Reply: Many MPs do understand this problem. It is inevitable in a country with devolved governments in the areas which receive the highest levels of tax revenue to support them.

  31. Martin
    February 1, 2011

    I note the lack of mention of the pathetic failure of a trading nation to build adequate airport runway capacity in its trading heartland London and the South East.

    Despite not being a BAA fan I have to ask which government imposed red tape on a private company to stop them expanding Heathrow? What is the cost in jobs and money?

  32. sm
    February 1, 2011

    Yes but change the system and make it more progressive for all, get the overheads down. Get the EU, and the zombie banks off our backs and make work pay, plus a much tighter migration and population policy local and national.

    Combine NI and PAYE and reduce it at lower levels. Reform council tax to a fixed % of income, with a small min contribution. Tranferable personal allowances. End the BBC direct tax, sell it off and auction off public service requirements by tender. Ensure all residents and workers are taxed similarly no ICT visa abuse. No £300 tax free per diems for House of Lords. End the pension divide- stop forcing low earners in the private sector subsidising public pension entitlements through council tax. Lower lifetime pension capital allowances – impute a tax charge on senior civil service schemes.
    Reduce the size of EU,parliament,HOL, etc

    Force more disclosure by banks in relation to offshore activities along with better geographic turnover/profit reporting. Ensure tax is paid where the substance of the transactions take place. Can we cut loose the casino banks before they sink us again- i see food price riots in other countries- speculative hot money from where? Please more destructive capitalism and competition in banking, whilst protecting the little guys.

    Try and encourage saving and self reliance – excessive mean testing changes desired behaviors.

    Unwind the property bubble and retake control of the money supply and ensure growth figures are adjusted for debt spending. If we badly double dip,infrastructure spend.. a few nuclear power stations, some grid spend, a few tidal farms, maybe some double decker motorways, and even turbines if built in the UK.

    Bring about more binding referendum for issues where the parties are out of step with the electorate. Resolve the West Lothian question with an English parliament.

  33. Kenneth
    February 1, 2011

    The more the State does the less we do for ourselves. In fact, if you drip feed small amounts to any animal or plant or human, it will be less likely to develop fully.

    I know some young people who spend their EMA on cigarettes and don’t need or want a part-time job. They are social welfare trainees.

    In my view the whole system stinks and turns a significant proportion of us unto benefit junkies that never grow up.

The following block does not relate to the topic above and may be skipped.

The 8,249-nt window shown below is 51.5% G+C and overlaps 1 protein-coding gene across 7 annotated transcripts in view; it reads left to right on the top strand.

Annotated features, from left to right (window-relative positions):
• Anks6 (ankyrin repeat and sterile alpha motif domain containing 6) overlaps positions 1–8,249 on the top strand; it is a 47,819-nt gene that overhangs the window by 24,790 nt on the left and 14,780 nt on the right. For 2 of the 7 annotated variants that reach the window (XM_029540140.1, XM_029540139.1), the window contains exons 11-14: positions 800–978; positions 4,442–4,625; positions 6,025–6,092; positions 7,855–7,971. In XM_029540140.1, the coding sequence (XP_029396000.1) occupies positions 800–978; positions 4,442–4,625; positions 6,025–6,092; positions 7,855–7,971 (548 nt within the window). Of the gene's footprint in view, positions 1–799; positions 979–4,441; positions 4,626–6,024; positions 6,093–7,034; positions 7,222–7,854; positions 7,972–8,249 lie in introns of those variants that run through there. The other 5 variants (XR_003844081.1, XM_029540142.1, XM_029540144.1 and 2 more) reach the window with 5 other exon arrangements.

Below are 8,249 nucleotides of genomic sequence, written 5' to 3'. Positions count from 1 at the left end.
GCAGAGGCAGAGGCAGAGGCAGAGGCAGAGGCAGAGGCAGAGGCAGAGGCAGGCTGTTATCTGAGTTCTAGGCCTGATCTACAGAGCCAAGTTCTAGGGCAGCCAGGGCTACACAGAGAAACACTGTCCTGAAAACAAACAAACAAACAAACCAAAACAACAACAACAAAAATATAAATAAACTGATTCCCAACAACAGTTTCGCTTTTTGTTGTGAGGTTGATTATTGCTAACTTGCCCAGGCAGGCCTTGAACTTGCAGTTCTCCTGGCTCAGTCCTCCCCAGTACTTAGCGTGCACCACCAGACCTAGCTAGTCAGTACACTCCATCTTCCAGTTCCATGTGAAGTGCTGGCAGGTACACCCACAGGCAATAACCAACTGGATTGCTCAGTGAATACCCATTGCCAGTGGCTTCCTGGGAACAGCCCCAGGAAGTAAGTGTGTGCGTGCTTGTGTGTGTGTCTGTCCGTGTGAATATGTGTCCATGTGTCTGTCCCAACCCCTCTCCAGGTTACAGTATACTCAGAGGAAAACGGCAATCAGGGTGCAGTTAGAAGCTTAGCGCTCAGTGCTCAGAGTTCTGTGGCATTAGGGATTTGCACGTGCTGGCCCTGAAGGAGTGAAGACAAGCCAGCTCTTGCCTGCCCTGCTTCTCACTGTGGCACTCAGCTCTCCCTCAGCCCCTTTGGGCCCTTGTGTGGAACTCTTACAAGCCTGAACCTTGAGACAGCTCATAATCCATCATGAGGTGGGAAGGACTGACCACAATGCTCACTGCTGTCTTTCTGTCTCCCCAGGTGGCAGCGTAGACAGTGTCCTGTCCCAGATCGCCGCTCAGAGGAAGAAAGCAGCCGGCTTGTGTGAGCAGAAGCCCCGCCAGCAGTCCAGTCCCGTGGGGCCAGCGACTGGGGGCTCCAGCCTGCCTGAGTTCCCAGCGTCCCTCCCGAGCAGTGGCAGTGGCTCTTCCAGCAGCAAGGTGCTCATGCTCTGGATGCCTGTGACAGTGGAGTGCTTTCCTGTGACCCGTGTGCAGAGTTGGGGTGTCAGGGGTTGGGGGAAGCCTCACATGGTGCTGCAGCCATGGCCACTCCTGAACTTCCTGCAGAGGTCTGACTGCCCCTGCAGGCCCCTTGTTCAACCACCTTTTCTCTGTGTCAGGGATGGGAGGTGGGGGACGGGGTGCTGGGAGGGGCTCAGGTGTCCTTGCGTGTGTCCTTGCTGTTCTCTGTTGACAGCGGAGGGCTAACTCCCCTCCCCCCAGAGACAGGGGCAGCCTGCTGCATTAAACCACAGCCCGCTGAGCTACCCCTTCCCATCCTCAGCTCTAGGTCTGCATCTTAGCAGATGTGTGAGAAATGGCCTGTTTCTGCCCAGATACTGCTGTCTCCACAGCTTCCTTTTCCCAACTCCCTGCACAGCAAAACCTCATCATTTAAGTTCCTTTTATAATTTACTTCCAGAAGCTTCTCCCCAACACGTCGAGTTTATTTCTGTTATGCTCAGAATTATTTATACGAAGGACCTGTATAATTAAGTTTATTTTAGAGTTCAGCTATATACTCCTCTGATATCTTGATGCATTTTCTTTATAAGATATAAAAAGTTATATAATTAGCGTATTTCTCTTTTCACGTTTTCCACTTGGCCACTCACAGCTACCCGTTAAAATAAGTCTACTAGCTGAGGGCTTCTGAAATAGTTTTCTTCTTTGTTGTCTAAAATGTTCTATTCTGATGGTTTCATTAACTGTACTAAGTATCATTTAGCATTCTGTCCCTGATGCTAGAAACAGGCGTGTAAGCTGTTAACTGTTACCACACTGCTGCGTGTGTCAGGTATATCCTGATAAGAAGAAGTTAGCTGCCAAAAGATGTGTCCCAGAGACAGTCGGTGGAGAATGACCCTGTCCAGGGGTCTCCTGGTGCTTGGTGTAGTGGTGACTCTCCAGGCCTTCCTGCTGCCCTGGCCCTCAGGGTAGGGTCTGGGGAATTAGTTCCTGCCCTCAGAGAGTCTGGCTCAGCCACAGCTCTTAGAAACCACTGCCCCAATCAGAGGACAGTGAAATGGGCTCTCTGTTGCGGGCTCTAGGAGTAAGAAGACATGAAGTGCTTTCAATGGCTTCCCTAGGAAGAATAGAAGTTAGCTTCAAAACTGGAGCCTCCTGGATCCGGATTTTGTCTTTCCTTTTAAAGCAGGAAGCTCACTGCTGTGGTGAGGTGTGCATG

1. alan jutson
      February 2, 2011


      Many Aid agencies in Africa are now coming to the conclusion that food aid for decades has made matters worse, as the population now just sits and waits for aid to come to them.

      A recent Tv report showed that some Aid organisations are now trying to target aid to a much closer degree, so that the majority of people are encouraged to help themselves.

      The final summing up suggested, decades of simply handing out aid had only made the situation worse.

      1. alan jutson
        February 2, 2011

        oops sorry, Kenneth

      2. Kenneth
        February 2, 2011

        That’s interesting. It’s so sad that they have only just reached this conclusion.

        All they needed to do was go out into the street and ask a couple of people with common sense. Honestly the mind boggles (or is that biggles. Alin?)

  34. StrongholdBarricades
    February 2, 2011

    The things that your article misses are aspiration and opportunity

    Aspiration can be encouraged by our education system by demonstrating the “doors” that open if you can persue a certain path

    Opportunity is where a person’s own background is not an impediment to social mobility.

    With the destruction of the selection system, and the gerymandering of the national curriculum you have no coherent view.

    The economy needs entreprenurial skills, whilst our school system turns out garbage who have difficulties reading the Red Tops, and our industry has too little profit to invest in making better employees who can innovate. On top of which squats the state that says “come to us for all you need”.

  35. Lindsay McDougall
    February 2, 2011

    Interesting. I hope you’re not implying that atheists don’t (can’t) have a moral sense. For persecution and murder in history, organised religion runs closely behind Stalin and Hitler.

    Both Quintin Hailsham and George Orwell, to name but two, believed that what distinguished the middle class from the working class was not so much income as what they spent their money on. The middle class would spend money on books and any amount of time and money to ensure that their children were well educated.

    It was Enoch Powell who asked the question “Is there any reason why any state benefit should not be means tested?” That may strike readers as a left wing sentiment but then Enoch didn’t believe there should be many benefits.